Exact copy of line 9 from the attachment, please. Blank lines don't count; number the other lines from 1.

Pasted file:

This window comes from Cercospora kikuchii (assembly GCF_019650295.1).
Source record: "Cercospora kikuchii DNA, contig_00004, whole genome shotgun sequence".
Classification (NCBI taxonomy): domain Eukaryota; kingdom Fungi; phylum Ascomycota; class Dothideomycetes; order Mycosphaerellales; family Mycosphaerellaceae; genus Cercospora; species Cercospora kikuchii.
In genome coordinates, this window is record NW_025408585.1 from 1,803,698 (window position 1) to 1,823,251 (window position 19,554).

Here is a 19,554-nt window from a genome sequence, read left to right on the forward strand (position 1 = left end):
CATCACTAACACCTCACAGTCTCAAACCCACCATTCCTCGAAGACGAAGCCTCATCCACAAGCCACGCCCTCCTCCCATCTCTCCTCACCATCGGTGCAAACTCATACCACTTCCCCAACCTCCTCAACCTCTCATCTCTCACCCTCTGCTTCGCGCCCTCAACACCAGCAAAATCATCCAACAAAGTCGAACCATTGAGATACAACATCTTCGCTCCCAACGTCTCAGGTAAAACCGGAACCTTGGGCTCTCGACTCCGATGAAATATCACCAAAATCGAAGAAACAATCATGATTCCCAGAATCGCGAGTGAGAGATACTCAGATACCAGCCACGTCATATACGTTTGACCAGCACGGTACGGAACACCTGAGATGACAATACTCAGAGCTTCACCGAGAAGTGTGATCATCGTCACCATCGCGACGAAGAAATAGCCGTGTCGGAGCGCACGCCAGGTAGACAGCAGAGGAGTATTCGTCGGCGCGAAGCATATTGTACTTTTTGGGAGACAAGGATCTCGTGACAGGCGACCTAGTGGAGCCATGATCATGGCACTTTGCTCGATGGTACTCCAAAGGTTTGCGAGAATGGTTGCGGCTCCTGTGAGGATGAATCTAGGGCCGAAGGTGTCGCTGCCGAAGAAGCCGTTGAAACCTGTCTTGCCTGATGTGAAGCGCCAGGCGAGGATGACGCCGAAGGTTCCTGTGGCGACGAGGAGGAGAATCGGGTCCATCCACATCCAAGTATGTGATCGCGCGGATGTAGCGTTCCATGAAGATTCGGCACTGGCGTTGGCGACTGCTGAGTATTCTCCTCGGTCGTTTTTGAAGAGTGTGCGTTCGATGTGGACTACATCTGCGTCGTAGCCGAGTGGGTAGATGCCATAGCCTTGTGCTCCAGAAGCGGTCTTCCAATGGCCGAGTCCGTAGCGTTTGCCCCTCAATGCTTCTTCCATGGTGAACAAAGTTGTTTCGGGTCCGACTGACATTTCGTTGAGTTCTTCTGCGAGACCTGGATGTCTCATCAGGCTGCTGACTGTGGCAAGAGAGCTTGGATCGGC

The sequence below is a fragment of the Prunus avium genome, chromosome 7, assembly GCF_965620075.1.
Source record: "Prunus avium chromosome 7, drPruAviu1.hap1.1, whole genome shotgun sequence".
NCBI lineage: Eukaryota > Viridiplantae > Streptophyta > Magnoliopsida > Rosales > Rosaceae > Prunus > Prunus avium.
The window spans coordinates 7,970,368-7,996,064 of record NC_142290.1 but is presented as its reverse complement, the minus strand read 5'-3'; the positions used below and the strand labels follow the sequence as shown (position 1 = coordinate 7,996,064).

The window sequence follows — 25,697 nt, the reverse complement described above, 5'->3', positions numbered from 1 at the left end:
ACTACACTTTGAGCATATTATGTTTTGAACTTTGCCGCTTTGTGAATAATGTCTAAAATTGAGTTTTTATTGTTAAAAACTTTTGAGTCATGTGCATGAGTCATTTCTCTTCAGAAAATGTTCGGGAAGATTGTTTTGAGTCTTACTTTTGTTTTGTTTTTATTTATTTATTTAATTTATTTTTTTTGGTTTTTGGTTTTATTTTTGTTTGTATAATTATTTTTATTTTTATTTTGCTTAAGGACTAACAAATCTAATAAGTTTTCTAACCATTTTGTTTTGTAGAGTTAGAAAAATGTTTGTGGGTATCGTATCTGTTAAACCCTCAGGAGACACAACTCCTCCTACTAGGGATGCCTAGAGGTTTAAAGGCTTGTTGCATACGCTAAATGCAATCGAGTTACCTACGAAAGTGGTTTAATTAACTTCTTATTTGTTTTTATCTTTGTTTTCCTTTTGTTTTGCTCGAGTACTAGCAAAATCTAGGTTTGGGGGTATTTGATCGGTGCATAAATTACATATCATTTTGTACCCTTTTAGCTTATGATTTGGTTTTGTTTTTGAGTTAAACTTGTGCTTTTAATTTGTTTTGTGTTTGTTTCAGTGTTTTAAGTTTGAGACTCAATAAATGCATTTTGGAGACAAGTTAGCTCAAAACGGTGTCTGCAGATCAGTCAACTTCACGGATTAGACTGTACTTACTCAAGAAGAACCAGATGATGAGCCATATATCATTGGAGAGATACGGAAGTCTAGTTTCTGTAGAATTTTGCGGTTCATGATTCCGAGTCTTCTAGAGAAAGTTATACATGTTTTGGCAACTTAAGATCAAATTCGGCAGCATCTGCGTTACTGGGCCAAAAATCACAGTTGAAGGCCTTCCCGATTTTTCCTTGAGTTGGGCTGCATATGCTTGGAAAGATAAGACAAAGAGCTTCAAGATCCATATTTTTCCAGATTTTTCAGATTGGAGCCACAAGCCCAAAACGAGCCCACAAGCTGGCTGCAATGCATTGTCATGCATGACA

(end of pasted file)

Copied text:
NCBI lineage: Eukaryota > Viridiplantae > Streptophyta > Magnoliopsida > Rosales > Rosaceae > Prunus > Prunus avium.